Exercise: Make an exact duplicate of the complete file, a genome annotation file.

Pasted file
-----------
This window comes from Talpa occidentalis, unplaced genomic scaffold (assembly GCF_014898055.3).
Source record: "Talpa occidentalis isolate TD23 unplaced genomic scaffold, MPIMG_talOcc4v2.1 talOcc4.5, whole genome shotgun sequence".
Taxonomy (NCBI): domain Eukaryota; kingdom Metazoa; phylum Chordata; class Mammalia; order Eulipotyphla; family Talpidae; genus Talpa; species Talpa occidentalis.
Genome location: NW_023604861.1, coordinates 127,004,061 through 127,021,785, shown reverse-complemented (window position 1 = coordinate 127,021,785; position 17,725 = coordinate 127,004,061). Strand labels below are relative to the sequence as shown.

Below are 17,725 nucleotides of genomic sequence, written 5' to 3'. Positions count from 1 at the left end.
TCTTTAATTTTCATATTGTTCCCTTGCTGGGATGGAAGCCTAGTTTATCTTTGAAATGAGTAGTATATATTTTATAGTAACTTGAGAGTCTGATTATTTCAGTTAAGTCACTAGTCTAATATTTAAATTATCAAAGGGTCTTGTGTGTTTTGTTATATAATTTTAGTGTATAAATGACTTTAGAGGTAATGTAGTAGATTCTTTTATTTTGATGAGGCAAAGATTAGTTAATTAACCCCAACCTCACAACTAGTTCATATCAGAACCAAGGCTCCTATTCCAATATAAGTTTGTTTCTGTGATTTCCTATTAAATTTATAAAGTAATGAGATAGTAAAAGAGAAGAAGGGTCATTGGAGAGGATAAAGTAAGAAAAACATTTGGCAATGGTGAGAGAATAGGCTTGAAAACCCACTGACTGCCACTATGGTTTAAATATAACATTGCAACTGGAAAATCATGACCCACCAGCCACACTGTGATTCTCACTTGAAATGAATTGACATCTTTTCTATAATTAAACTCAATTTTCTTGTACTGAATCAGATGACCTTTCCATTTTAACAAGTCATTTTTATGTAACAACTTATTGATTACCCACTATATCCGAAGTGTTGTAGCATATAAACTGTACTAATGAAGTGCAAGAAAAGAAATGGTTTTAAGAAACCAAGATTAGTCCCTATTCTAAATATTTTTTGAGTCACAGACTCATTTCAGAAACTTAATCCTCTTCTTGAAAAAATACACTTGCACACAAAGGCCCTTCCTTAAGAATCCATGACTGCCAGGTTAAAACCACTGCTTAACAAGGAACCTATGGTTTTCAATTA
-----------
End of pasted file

This window comes from Talpa occidentalis, unplaced genomic scaffold (assembly GCF_014898055.3).
Source record: "Talpa occidentalis isolate TD23 unplaced genomic scaffold, MPIMG_talOcc4v2.1 talOcc4.5, whole genome shotgun sequence".
Taxonomy (NCBI): domain Eukaryota; kingdom Metazoa; phylum Chordata; class Mammalia; order Eulipotyphla; family Talpidae; genus Talpa; species Talpa occidentalis.
Genome location: NW_023604861.1, coordinates 127,004,061 through 127,021,785, shown reverse-complemented (window position 1 = coordinate 127,021,785; position 17,725 = coordinate 127,004,061). Strand labels below are relative to the sequence as shown.

Below are 17,725 nucleotides of genomic sequence, written 5' to 3'. Positions count from 1 at the left end.
TCTTTAATTTTCATATTGTTCCCTTGCTGGGATGGAAGCCTAGTTTATCTTTGAAATGAGTAGTATATATTTTATAGTAACTTGAGAGTCTGATTATTTCAGTTAAGTCACTAGTCTAATATTTAAATTATCAAAGGGTCTTGTGTGTTTTGTTATATAATTTTAGTGTATAAATGACTTTAGAGGTAATGTAGTAGATTCTTTTATTTTGATGAGGCAAAGATTAGTTAATTAACCCCAACCTCACAACTAGTTCATATCAGAACCAAGGCTCCTATTCCAATATAAGTTTGTTTCTGTGATTTCCTATTAAATTTATAAAGTAATGAGATAGTAAAAGAGAAGAAGGGTCATTGGAGAGGATAAAGTAAGAAAAACATTTGGCAATGGTGAGAGAATAGGCTTGAAAACCCACTGACTGCCACTATGGTTTAAATATAACATTGCAACTGGAAAATCATGACCCACCAGCCACACTGTGATTCTCACTTGAAATGAATTGACATCTTTTCTATAATTAAACTCAATTTTCTTGTACTGAATCAGATGACCTTTCCATTTTAACAAGTCATTTTTATGTAACAACTTATTGATTACCCACTATATCCGAAGTGTTGTAGCATATAAACTGTACTAATGAAGTGCAAGAAAAGAAATGGTTTTAAGAAACCAAGATTAGTCCCTATTCTAAATATTTTTTGAGTCACAGACTCATTTCAGAAACTTAATCCTCTTCTTGAAAAAATACACTTGCACACAAAGGCCCTTCCTTAAGAATCCATGACTGCCAGGTTAAAACCACTGCTTAACAAGGAACCTATGGTTTTCAATTA